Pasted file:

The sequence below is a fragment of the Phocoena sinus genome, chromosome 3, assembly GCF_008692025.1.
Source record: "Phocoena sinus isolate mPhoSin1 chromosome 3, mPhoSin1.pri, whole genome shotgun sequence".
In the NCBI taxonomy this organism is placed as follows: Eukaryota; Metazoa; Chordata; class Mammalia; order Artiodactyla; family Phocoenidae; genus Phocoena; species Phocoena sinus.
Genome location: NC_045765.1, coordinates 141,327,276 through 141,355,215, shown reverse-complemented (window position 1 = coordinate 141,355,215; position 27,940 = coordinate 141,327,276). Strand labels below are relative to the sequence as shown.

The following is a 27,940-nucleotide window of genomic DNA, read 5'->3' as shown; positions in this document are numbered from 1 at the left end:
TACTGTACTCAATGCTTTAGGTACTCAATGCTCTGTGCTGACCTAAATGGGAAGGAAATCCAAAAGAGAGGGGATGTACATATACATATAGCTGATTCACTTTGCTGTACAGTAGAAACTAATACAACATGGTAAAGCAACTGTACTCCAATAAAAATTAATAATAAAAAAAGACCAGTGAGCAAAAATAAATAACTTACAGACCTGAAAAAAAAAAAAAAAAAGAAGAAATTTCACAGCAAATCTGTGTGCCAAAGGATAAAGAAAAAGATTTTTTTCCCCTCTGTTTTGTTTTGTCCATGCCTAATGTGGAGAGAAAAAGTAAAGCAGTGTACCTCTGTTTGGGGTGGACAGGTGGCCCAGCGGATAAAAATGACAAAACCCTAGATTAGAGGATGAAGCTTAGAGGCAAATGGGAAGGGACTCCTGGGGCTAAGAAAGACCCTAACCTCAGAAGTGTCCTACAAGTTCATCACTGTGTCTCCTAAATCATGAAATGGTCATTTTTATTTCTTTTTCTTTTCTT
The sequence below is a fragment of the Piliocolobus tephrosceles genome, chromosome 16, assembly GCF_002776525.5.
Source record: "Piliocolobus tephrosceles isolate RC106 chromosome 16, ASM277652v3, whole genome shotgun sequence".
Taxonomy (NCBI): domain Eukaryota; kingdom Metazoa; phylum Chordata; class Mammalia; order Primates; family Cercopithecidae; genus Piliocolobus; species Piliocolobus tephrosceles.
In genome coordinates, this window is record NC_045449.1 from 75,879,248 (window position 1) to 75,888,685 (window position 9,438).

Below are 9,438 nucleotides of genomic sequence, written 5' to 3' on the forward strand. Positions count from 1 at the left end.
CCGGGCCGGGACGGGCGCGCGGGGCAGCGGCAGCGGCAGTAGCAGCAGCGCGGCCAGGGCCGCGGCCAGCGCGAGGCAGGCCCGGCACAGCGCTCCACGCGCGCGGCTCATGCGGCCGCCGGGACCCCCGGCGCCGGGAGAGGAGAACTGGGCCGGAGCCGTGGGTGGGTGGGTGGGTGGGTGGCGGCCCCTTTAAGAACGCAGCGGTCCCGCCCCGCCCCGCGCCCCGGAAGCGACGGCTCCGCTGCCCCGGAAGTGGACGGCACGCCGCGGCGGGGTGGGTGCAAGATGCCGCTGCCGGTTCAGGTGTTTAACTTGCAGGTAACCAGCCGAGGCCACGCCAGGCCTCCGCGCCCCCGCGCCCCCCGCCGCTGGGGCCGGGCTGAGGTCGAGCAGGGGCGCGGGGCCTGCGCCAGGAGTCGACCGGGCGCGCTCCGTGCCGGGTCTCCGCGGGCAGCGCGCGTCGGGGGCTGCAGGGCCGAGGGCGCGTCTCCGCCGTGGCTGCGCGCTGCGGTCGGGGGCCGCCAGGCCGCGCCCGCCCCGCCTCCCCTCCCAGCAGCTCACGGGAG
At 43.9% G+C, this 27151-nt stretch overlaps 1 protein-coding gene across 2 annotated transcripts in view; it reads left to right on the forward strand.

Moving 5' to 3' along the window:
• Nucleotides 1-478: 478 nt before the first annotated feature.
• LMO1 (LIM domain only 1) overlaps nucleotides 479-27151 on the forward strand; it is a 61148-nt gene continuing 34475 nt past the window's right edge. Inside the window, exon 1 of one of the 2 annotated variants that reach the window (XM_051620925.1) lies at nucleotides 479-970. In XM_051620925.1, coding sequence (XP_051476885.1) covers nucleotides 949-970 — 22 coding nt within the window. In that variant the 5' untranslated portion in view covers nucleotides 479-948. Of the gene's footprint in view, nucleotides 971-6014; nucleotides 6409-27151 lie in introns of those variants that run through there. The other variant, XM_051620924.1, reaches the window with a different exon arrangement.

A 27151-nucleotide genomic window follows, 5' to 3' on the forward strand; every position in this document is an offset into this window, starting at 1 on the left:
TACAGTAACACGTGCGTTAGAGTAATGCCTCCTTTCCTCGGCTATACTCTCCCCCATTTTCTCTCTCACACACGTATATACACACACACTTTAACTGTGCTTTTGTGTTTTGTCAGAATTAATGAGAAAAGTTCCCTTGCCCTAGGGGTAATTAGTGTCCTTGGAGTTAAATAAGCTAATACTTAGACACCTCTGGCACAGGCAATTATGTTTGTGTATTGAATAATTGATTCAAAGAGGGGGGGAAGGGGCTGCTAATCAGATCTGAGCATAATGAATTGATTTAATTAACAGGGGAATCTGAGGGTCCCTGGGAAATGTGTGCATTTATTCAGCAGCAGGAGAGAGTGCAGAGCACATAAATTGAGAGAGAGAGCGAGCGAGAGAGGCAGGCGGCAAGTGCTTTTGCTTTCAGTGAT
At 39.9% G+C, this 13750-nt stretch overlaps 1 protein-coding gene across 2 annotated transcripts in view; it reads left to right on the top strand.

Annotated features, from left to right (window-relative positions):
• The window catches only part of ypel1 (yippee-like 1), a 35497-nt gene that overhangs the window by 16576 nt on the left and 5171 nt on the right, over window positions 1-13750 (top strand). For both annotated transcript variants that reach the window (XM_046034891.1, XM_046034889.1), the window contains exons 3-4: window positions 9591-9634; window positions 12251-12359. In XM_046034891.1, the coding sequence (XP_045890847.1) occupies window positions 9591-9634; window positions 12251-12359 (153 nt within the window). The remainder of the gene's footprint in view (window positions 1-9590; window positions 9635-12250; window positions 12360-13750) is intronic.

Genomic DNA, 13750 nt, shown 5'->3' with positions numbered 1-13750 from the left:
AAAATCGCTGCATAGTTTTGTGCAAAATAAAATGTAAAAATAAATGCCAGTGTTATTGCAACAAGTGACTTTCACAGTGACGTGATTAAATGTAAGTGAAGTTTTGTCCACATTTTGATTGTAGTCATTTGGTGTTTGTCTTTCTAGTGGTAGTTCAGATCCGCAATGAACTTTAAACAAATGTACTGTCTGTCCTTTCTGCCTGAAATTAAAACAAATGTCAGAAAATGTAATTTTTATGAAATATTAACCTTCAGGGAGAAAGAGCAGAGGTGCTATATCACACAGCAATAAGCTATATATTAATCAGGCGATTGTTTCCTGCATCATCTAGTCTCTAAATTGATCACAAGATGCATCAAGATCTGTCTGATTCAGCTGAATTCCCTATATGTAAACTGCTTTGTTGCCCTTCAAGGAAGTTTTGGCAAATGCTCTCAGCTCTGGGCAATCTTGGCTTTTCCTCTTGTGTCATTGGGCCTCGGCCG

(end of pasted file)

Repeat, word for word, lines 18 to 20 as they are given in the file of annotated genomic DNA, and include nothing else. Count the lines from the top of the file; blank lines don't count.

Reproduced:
TACAGTAACACGTGCGTTAGAGTAATGCCTCCTTTCCTCGGCTATACTCTCCCCCATTTTCTCTCTCACACACGTATATACACACACACTTTAACTGTGCTTTTGTGTTTTGTCAGAATTAATGAGAAAAGTTCCCTTGCCCTAGGGGTAATTAGTGTCCTTGGAGTTAAATAAGCTAATACTTAGACACCTCTGGCACAGGCAATTATGTTTGTGTATTGAATAATTGATTCAAAGAGGGGGGGAAGGGGCTGCTAATCAGATCTGAGCATAATGAATTGATTTAATTAACAGGGGAATCTGAGGGTCCCTGGGAAATGTGTGCATTTATTCAGCAGCAGGAGAGAGTGCAGAGCACATAAATTGAGAGAGAGAGCGAGCGAGAGAGGCAGGCGGCAAGTGCTTTTGCTTTCAGTGAT
At 39.9% G+C, this 13750-nt stretch overlaps 1 protein-coding gene across 2 annotated transcripts in view; it reads left to right on the top strand.

Annotated features, from left to right (window-relative positions):